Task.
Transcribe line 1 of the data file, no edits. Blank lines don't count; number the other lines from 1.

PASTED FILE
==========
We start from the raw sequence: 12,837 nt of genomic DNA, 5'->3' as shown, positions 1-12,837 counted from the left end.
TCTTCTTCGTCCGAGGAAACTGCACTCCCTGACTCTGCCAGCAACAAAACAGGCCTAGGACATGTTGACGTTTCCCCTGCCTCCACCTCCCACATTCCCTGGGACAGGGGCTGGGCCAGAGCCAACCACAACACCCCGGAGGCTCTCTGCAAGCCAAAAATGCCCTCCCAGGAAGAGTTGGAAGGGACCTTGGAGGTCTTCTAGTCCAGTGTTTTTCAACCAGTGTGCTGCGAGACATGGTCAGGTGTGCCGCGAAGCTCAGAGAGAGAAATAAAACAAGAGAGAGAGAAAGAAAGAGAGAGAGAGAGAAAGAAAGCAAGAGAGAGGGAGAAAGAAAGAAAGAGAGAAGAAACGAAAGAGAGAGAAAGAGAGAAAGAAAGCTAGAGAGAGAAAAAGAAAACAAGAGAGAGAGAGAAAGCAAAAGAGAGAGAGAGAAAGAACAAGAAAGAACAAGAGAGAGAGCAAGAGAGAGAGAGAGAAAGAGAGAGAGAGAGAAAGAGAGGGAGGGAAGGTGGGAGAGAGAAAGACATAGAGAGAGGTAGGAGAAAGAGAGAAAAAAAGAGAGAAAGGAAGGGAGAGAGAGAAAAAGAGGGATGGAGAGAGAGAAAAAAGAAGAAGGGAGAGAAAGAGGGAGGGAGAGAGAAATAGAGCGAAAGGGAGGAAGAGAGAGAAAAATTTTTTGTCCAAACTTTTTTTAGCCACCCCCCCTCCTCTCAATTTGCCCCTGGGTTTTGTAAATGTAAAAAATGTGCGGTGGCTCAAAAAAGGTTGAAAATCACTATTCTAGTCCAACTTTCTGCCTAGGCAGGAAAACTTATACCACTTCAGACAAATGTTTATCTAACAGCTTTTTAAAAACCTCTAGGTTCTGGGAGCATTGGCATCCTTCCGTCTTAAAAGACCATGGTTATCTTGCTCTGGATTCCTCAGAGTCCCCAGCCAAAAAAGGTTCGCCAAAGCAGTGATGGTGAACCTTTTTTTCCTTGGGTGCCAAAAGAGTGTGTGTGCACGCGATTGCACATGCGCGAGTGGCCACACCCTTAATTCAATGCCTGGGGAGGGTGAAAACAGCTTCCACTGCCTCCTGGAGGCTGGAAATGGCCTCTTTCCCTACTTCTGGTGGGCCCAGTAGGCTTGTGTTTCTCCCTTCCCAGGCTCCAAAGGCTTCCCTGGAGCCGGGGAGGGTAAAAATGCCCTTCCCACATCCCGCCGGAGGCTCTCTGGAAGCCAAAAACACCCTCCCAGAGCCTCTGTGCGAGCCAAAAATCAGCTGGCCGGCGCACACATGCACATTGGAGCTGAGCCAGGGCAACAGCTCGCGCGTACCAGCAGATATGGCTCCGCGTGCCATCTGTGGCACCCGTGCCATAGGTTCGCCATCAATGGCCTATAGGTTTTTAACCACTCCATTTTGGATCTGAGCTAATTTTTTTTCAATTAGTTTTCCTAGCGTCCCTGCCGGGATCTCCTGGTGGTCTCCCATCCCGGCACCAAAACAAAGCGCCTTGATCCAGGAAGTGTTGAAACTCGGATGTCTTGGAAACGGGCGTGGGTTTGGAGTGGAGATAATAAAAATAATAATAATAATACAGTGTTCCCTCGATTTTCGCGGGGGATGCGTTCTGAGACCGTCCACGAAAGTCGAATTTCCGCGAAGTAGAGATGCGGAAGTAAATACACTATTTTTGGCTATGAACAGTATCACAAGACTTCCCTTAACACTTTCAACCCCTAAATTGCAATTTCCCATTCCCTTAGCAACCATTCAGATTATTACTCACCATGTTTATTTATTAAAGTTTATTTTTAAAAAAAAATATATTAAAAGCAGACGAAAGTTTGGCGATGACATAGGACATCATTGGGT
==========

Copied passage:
We start from the raw sequence: 12,837 nt of genomic DNA, 5'->3' as shown, positions 1-12,837 counted from the left end.